I do however have a personal spinning goal each year! In 2008 it was just trying to figure out how everything worked with both dropspindles and my wheel. In 2009 it was trying to spin nice and even yarns with the perfect amount of twist. In 2010 it was spinning more art yarns. In 2011 it was to knit with more of my handspun yarn. That was really a challenge, because after all I had made these MYSELF and they could only be used for worthy projects! And now after 5 years I still think “Wow, I actually can make yarns!!!” In 2012 my goal has been to “spin in Norwegian” in the sense that I will try to learn as many Norwegian spinning words as I can, today I spin in YouTubeish and Norwenglish. I think being able to use the traditional Norwegian names for things will help me keep the historic aspect of spinning alive when I am telling others about it. We are keeping an old craft alive by doing what we do, and the history of spinning goes way back! In 2013 I will try to find new ways to use my art yarns and I have just ordered a knitters loom so that I can give weaving with them a try. I have had a couple of big looms before, but I didn`t have any room for them after I had kids so I sold them some years ago.

 SB: Tell me some more about the spinning world in Norway, I have always wanted to visit your country, and I would love to know something about what kind of fiber places, yarn stores, workshops or events I could attend if I am lucky enough to get there!

 SD: First I would say to come to Fredrikstad to meet our local spinning group and cuddle some alpacas and visit some rare sheep breeds! The County I live in is packed with history, from the Old fortified town (http://www.visitoslofjord.no/en/fredrikstad-and-hvaler/The-Fortified-Town/ ) to lots and lots of ancient rock art http://www.visitoslofjord.no/en/articles/The-Ancient-Trail/ ) and even more interesting stuff. Fredrikstad is about 40 minutes drive from the Swedish border, so you could easily squeeze in a visit to another country while being here

Next on the list would be going to Lillehammer to visit the Spinnvilt shop and meet Tove Skolseg and her husband Eirik Bruvik (another very talented fiber artist) who runs the shop. Also I recommend taking a class with them! In September 2011 I attended a weekend camp at Spinnvilt with 25 spinners from all over the country, I hope they set up another camp in 2013!

If you come to Norway, Oslo is also a great place for inspiration with lots of museums ; Vikings, textiles, art, science, and more.  And there is also Northern Norway, with reindeer, northern lights and Sami culture. Take a cruise with Hurtigruten (http://www.hurtigruten.us/ ) to see the fantastic scenery that Norway has to offer! There is no end to the inspiration you could get from a trip to Norway!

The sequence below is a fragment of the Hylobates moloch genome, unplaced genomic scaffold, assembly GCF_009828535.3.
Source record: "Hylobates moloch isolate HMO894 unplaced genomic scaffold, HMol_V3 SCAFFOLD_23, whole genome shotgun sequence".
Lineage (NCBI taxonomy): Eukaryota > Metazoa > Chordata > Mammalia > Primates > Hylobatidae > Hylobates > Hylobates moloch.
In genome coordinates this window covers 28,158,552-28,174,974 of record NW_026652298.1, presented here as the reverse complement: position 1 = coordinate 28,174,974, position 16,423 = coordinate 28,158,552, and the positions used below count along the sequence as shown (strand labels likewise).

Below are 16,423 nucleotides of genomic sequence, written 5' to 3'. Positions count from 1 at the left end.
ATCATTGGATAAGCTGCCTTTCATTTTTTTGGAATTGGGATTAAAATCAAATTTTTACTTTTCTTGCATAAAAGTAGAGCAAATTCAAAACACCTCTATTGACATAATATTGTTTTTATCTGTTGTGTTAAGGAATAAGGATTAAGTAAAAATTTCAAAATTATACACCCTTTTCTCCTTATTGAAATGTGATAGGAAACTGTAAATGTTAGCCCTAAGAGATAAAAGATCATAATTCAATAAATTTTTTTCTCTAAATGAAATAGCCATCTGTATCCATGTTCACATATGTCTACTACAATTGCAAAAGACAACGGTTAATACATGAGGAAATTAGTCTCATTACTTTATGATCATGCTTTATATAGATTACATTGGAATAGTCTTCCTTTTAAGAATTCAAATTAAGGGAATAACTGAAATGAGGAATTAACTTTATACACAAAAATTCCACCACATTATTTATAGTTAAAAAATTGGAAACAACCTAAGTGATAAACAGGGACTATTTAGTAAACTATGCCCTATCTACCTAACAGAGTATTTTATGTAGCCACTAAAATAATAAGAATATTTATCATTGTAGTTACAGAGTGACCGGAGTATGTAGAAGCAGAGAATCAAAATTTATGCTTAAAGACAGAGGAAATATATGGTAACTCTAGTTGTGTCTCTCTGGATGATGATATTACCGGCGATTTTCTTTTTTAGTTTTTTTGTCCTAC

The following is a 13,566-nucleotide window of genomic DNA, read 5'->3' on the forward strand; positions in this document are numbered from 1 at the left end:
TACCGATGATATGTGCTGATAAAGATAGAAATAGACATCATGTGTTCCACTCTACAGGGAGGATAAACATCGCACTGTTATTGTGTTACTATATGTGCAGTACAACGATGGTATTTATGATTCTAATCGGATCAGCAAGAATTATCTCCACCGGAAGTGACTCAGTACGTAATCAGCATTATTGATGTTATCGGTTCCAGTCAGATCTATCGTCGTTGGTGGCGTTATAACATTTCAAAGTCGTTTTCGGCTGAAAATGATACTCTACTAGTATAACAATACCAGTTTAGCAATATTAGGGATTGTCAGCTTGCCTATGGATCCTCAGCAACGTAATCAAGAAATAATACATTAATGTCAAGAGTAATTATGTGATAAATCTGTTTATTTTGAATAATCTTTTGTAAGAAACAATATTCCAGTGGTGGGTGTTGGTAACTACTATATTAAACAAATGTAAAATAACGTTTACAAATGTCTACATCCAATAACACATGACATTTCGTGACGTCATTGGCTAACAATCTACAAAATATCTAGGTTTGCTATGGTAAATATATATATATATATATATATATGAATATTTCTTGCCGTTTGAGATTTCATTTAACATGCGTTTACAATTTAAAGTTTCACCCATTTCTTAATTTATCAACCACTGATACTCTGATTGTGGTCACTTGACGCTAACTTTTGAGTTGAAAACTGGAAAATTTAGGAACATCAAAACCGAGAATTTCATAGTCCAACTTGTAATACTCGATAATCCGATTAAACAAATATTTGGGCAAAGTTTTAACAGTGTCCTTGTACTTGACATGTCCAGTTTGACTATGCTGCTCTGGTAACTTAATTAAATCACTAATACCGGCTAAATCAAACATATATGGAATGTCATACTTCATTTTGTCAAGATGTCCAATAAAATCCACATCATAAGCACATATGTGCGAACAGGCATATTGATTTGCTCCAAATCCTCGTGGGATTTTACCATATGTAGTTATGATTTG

The Norwegian spinning scene is not the biggest when it comes to shopping and workshops, etc. but there are local guilds here and there. Shopping for fiber is mostly done online or directly at farms. Yarn shops you can find almost in every town, but they rarely have amazing stuff.

 SB: How do the people around you react to your spinning and fiber activities? Are handcrafts, in general, popular in Norway?

SD: Thankfully I have an amazing family that loves me and respects what I do and why I do it. There is a spinning wheel upstairs (the Louet) and one downstairs (my beloved Aura), there is a drum carder in my laundry room, and I have fibers and yarn stacked everywhere. They love getting handmade stuff, my almost 9 year old daughter started spinning at the age of 7 on a Pinkie; she now spins on the Louet. My 5 year old son loves to help me out with the drum carder. My fiancé knows that in order for me to keep sane I have to use my creative powers daily, and he is very proud of the work I do. He also puts up with a house that smells like sheep when I am washing fleeces in the laundry room.

My colleagues at work find the spinning fascinating, and I just discovered last week that one of them knows how to spin on a drop spindle!

Handcrafts in Norway is slowly growing, it is almost like it has skipped a generation.

Many from the older generations had to knit, crochet or sew for the purpose of keeping their loved ones warm in the cold Norwegian winters, and many never enjoyed it because they had to do it rather than wanted to. But we see more and more people taking up knitting and crocheting these days for the sake of enjoyment and most of my friends are crafty in one sense or another.

 SB: Would you like to share your Facebook page and online hangouts so we can drop by and say hello?

 SD: Both my blog and facebook is called Silja Devine – Kreativ surrehue (kreativ = creative, Surrehue = because I have a terrible memory and multitask like nobody else).

Blog: http://www.silja-devine.com

Ravelry: http://www.ravelry.com/people/siljadevine

Facebook: https://www.facebook.com/kreativtsurrehue

The Norwegian spinninggroup on facebook called “Råkknråll – spinnere”: https://www.facebook.com/groups/163850606973143/

Spin Artiste: Thank you both, Suzy and Silja — that was fascinating!  Personally, I am so glad that we are able to connect electronically.  Silja’s journey towards forging a local community is very inspiring!!

Readers, we have got a lot going on around here at spinartiste.com.  I’m getting ready to head up to Madison Wool this weekend for a The Snow Ball — a one day creative spin in and dance party — yes, dance party!  The Leather and Lace Yarn Challenge Collection is now on display at Wooly Belle in Vinton, Virginia.  Secret Stash kits just went out to two dozen plus fiber artists this week.   And, I’ve got some more answers to the question, “Can you spin this?” waiting in the wings for you.  In the meantime, if you haven’t entered the giveaway for TWO pounds of fiber from The Yellow Farm, click here and get your entry in — a winner will be picked Sunday.  Till then, all my best, Arlene